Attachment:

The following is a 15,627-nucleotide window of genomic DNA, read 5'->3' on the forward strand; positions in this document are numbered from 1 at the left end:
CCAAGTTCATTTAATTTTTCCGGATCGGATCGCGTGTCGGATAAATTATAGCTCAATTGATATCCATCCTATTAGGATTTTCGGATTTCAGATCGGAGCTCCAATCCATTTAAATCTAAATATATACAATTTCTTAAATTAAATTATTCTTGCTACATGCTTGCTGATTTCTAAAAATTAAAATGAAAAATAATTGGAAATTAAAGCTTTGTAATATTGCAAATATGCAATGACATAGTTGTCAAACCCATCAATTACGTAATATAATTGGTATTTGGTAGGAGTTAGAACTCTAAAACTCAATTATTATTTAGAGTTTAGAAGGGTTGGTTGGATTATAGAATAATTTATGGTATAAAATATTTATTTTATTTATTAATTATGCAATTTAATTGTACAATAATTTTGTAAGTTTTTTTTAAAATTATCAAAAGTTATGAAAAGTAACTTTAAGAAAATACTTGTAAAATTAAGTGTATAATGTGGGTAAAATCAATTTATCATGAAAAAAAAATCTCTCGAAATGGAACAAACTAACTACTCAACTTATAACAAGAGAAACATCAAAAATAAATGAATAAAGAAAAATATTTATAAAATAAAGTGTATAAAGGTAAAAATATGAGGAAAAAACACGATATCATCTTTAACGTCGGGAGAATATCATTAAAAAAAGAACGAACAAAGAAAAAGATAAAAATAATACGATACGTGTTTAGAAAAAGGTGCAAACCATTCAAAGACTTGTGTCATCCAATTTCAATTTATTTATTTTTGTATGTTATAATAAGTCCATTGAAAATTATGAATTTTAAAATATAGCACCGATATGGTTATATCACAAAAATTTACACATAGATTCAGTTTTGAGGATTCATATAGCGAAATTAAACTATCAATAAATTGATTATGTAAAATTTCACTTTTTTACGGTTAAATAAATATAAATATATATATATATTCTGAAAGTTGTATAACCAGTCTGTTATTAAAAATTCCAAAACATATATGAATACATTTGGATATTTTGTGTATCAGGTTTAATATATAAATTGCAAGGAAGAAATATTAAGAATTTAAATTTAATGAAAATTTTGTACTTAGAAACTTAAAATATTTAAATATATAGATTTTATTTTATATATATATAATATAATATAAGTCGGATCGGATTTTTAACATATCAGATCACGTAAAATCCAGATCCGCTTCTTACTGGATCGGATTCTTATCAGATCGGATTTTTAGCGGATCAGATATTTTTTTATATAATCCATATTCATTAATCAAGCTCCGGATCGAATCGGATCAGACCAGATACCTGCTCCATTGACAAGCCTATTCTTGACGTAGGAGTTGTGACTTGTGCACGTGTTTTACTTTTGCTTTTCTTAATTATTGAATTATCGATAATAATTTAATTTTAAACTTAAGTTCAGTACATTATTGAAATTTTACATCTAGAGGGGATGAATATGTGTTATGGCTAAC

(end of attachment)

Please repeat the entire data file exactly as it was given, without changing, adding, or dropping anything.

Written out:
The following is a 15,627-nucleotide window of genomic DNA, read 5'->3' on the forward strand; positions in this document are numbered from 1 at the left end:
CCAAGTTCATTTAATTTTTCCGGATCGGATCGCGTGTCGGATAAATTATAGCTCAATTGATATCCATCCTATTAGGATTTTCGGATTTCAGATCGGAGCTCCAATCCATTTAAATCTAAATATATACAATTTCTTAAATTAAATTATTCTTGCTACATGCTTGCTGATTTCTAAAAATTAAAATGAAAAATAATTGGAAATTAAAGCTTTGTAATATTGCAAATATGCAATGACATAGTTGTCAAACCCATCAATTACGTAATATAATTGGTATTTGGTAGGAGTTAGAACTCTAAAACTCAATTATTATTTAGAGTTTAGAAGGGTTGGTTGGATTATAGAATAATTTATGGTATAAAATATTTATTTTATTTATTAATTATGCAATTTAATTGTACAATAATTTTGTAAGTTTTTTTTAAAATTATCAAAAGTTATGAAAAGTAACTTTAAGAAAATACTTGTAAAATTAAGTGTATAATGTGGGTAAAATCAATTTATCATGAAAAAAAAATCTCTCGAAATGGAACAAACTAACTACTCAACTTATAACAAGAGAAACATCAAAAATAAATGAATAAAGAAAAATATTTATAAAATAAAGTGTATAAAGGTAAAAATATGAGGAAAAAACACGATATCATCTTTAACGTCGGGAGAATATCATTAAAAAAAGAACGAACAAAGAAAAAGATAAAAATAATACGATACGTGTTTAGAAAAAGGTGCAAACCATTCAAAGACTTGTGTCATCCAATTTCAATTTATTTATTTTTGTATGTTATAATAAGTCCATTGAAAATTATGAATTTTAAAATATAGCACCGATATGGTTATATCACAAAAATTTACACATAGATTCAGTTTTGAGGATTCATATAGCGAAATTAAACTATCAATAAATTGATTATGTAAAATTTCACTTTTTTACGGTTAAATAAATATAAATATATATATATATTCTGAAAGTTGTATAACCAGTCTGTTATTAAAAATTCCAAAACATATATGAATACATTTGGATATTTTGTGTATCAGGTTTAATATATAAATTGCAAGGAAGAAATATTAAGAATTTAAATTTAATGAAAATTTTGTACTTAGAAACTTAAAATATTTAAATATATAGATTTTATTTTATATATATATAATATAATATAAGTCGGATCGGATTTTTAACATATCAGATCACGTAAAATCCAGATCCGCTTCTTACTGGATCGGATTCTTATCAGATCGGATTTTTAGCGGATCAGATATTTTTTTATATAATCCATATTCATTAATCAAGCTCCGGATCGAATCGGATCAGACCAGATACCTGCTCCATTGACAAGCCTATTCTTGACGTAGGAGTTGTGACTTGTGCACGTGTTTTACTTTTGCTTTTCTTAATTATTGAATTATCGATAATAATTTAATTTTAAACTTAAGTTCAGTACATTATTGAAATTTTACATCTAGAGGGGATGAATATGTGTTATGGCTAAC